Wow…I vow never to adopt. These BIRTH MOTHERS want to blame the adoptive parents? Seriously?Let me get this straight… adoption agencies try to rape your pockets & then you get negative stigmas & attitudes from the BIRTH MOTHER and in some cases the adopted child? You talk about what God intended for infertile couples, yet you have birth a child out wedlock. This is not what God intended for children. Tisk…tisk…don’t be so quick to judge. Reading how the adoptive parents are painted as villains in so many articles has totally changed my opinion of Adoption. Why pay a ridiculous amount of money to an agency who exploits childless couples to receive such animosity? Life is too short to voluntarily add this kind of stress. To dedicate your life to a child, raising them & financially supporting them only to have the BIRTH MOTHER and/or child harbor such feelings…So Not Worth It! You’re just a selfish as the adoptive parents you speak of. How ungrateful! YES I SAID IT! I thought about adoption and was searching for ways to help our child understand our decision to adopt, their birth mothers decision and all the hard trials when i came across this garbage. I knew we’d be up against obstacles, but the lack of regard for the adoptive parents experiences and struggles with infertility….I didn’t expect. It’s one thing for outsiders aka society to criticize your family for being “different”. But to receive criticism from a child or BIRTH MOTHER that some adoptive parents go into debt ($40,000+) to give a loving home? That’s Crap! Why voluntarily put a target on your head for everyone including the child to stone you to death, I’ll pass!!! Thanks for the article and thoughts. I am forwarding your thoughts to other “would be adoptive parents”. It’s just not worth it! Conclusion: I will actively & aggressively pass word along to financially stable couples NOT to seek adoption using your site as one example not to fall for the trap. I will advocate that they enjoy their child free marriage, with the dog & extra vacations from their expendable income. I don’t feel sympathy for any of you anymore. According to most of you, you don’t want our sympathy anyway soooo YOU WIN! LOL…I will never adopt. Actually I feel a burden has been lifted off my chest. Thanks again & Best of Luck to all you “Angry Adoptees” 🙂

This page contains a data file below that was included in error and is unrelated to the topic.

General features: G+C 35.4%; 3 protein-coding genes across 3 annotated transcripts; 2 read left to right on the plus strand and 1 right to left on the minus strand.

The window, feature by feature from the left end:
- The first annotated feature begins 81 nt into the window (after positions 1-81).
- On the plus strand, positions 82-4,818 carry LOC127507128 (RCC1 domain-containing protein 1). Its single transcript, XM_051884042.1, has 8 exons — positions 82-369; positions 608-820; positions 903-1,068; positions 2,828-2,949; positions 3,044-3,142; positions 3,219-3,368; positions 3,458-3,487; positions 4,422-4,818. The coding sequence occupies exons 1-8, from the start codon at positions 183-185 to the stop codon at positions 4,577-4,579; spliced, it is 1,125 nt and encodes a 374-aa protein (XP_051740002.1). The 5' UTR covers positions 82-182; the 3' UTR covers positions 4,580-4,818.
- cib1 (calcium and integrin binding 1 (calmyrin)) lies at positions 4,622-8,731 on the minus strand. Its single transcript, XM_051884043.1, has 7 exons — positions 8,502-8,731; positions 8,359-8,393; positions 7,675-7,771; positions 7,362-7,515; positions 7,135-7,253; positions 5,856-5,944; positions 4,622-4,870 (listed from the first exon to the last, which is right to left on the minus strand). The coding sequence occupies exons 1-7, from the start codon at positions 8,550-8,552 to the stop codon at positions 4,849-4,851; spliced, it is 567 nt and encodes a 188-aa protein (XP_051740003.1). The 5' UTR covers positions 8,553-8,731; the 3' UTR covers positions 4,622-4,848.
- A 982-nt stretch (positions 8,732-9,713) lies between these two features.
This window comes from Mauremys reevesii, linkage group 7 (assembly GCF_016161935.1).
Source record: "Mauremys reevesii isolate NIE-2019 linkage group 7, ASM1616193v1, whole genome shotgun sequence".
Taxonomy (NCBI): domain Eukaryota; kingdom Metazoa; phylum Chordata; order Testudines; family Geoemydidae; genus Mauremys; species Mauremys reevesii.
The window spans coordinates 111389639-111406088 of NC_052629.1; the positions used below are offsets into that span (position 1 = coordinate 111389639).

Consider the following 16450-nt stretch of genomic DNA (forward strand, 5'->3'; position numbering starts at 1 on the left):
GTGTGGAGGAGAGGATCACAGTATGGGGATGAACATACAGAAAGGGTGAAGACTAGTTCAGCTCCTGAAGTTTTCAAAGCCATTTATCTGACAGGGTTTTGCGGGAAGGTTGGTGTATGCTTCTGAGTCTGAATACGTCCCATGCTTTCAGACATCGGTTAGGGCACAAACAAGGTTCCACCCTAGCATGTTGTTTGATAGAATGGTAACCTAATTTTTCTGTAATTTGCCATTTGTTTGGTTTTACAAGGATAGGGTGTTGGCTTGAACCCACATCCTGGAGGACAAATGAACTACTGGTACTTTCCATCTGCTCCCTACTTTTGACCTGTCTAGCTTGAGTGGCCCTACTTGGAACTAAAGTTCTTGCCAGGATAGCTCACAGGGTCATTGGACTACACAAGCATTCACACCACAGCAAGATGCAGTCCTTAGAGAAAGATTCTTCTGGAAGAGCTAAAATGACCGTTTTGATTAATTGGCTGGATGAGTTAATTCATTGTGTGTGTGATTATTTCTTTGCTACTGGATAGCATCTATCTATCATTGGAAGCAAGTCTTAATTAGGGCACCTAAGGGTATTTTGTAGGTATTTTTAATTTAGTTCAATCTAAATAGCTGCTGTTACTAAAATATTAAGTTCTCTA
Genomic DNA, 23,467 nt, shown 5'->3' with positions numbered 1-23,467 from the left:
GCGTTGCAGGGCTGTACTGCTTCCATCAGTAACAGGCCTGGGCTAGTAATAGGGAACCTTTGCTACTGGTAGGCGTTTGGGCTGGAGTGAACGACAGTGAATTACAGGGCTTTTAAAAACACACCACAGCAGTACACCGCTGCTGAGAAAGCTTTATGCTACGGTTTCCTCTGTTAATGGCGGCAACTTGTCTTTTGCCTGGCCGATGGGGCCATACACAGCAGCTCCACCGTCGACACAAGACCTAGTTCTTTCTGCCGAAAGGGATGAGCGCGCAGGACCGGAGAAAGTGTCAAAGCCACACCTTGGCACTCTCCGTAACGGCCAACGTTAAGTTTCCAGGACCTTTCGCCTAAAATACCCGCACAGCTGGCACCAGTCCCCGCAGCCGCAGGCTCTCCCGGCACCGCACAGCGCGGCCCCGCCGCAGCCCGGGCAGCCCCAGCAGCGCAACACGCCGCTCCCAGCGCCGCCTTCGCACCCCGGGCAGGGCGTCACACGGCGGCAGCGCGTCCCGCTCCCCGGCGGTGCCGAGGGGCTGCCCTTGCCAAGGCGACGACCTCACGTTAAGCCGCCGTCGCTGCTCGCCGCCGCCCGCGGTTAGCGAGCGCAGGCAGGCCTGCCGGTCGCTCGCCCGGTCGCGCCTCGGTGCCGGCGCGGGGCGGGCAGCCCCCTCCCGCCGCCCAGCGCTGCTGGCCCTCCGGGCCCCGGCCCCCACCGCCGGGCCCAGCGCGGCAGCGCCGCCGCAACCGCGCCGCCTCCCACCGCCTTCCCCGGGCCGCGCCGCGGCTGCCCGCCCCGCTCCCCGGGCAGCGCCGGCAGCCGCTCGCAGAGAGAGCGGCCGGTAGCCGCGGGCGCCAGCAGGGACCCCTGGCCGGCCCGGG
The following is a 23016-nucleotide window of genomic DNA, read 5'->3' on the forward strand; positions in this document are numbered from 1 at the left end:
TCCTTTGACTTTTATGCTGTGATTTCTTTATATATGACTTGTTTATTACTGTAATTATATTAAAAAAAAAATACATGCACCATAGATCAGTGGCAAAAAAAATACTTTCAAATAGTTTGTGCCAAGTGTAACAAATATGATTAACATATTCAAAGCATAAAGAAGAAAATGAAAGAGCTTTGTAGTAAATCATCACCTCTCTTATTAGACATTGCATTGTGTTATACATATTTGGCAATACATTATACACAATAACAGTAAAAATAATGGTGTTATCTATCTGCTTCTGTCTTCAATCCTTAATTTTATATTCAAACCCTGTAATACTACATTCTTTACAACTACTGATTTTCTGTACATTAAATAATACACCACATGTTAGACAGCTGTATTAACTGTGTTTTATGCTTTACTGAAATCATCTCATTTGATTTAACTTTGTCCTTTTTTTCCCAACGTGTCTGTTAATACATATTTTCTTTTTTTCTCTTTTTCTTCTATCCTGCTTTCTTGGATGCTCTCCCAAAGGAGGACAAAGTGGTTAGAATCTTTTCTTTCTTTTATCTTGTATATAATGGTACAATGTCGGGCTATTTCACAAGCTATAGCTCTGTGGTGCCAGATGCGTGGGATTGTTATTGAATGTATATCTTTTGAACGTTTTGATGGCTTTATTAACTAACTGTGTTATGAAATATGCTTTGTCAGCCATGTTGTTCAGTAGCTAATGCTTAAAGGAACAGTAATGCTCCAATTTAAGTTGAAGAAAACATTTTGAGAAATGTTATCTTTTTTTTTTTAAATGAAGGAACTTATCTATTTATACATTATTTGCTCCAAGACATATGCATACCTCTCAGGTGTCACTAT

gypsyqueen1 said: